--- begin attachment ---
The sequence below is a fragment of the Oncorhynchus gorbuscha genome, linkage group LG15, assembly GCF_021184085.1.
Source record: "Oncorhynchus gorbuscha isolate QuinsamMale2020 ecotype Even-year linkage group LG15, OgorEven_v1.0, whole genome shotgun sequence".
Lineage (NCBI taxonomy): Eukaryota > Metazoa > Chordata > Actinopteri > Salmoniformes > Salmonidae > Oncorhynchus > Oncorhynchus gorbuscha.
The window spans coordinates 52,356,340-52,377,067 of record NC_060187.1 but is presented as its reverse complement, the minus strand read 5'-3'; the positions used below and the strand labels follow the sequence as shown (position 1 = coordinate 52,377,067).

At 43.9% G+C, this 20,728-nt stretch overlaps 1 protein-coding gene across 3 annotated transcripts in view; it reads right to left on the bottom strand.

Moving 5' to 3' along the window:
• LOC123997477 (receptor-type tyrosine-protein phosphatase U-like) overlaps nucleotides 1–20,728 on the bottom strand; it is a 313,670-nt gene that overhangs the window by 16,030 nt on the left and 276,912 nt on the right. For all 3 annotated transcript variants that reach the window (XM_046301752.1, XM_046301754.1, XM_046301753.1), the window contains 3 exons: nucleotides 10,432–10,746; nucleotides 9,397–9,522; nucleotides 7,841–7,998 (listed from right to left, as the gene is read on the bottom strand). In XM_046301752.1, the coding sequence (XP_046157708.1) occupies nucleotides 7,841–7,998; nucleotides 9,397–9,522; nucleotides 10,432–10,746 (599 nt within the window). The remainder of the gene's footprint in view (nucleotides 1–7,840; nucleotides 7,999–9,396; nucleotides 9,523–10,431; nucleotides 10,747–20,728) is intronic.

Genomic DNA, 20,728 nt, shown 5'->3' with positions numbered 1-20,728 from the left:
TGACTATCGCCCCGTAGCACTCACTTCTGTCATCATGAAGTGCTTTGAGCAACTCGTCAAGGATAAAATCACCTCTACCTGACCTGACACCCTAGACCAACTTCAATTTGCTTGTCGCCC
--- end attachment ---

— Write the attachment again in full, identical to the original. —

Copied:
The sequence below is a fragment of the Oncorhynchus gorbuscha genome, linkage group LG15, assembly GCF_021184085.1.
Source record: "Oncorhynchus gorbuscha isolate QuinsamMale2020 ecotype Even-year linkage group LG15, OgorEven_v1.0, whole genome shotgun sequence".
Lineage (NCBI taxonomy): Eukaryota > Metazoa > Chordata > Actinopteri > Salmoniformes > Salmonidae > Oncorhynchus > Oncorhynchus gorbuscha.
The window spans coordinates 52,356,340-52,377,067 of record NC_060187.1 but is presented as its reverse complement, the minus strand read 5'-3'; the positions used below and the strand labels follow the sequence as shown (position 1 = coordinate 52,377,067).

At 43.9% G+C, this 20,728-nt stretch overlaps 1 protein-coding gene across 3 annotated transcripts in view; it reads right to left on the bottom strand.

Moving 5' to 3' along the window:
• LOC123997477 (receptor-type tyrosine-protein phosphatase U-like) overlaps nucleotides 1–20,728 on the bottom strand; it is a 313,670-nt gene that overhangs the window by 16,030 nt on the left and 276,912 nt on the right. For all 3 annotated transcript variants that reach the window (XM_046301752.1, XM_046301754.1, XM_046301753.1), the window contains 3 exons: nucleotides 10,432–10,746; nucleotides 9,397–9,522; nucleotides 7,841–7,998 (listed from right to left, as the gene is read on the bottom strand). In XM_046301752.1, the coding sequence (XP_046157708.1) occupies nucleotides 7,841–7,998; nucleotides 9,397–9,522; nucleotides 10,432–10,746 (599 nt within the window). The remainder of the gene's footprint in view (nucleotides 1–7,840; nucleotides 7,999–9,396; nucleotides 9,523–10,431; nucleotides 10,747–20,728) is intronic.

Genomic DNA, 20,728 nt, shown 5'->3' with positions numbered 1-20,728 from the left:
TGACTATCGCCCCGTAGCACTCACTTCTGTCATCATGAAGTGCTTTGAGCAACTCGTCAAGGATAAAATCACCTCTACCTGACCTGACACCCTAGACCAACTTCAATTTGCTTGTCGCCC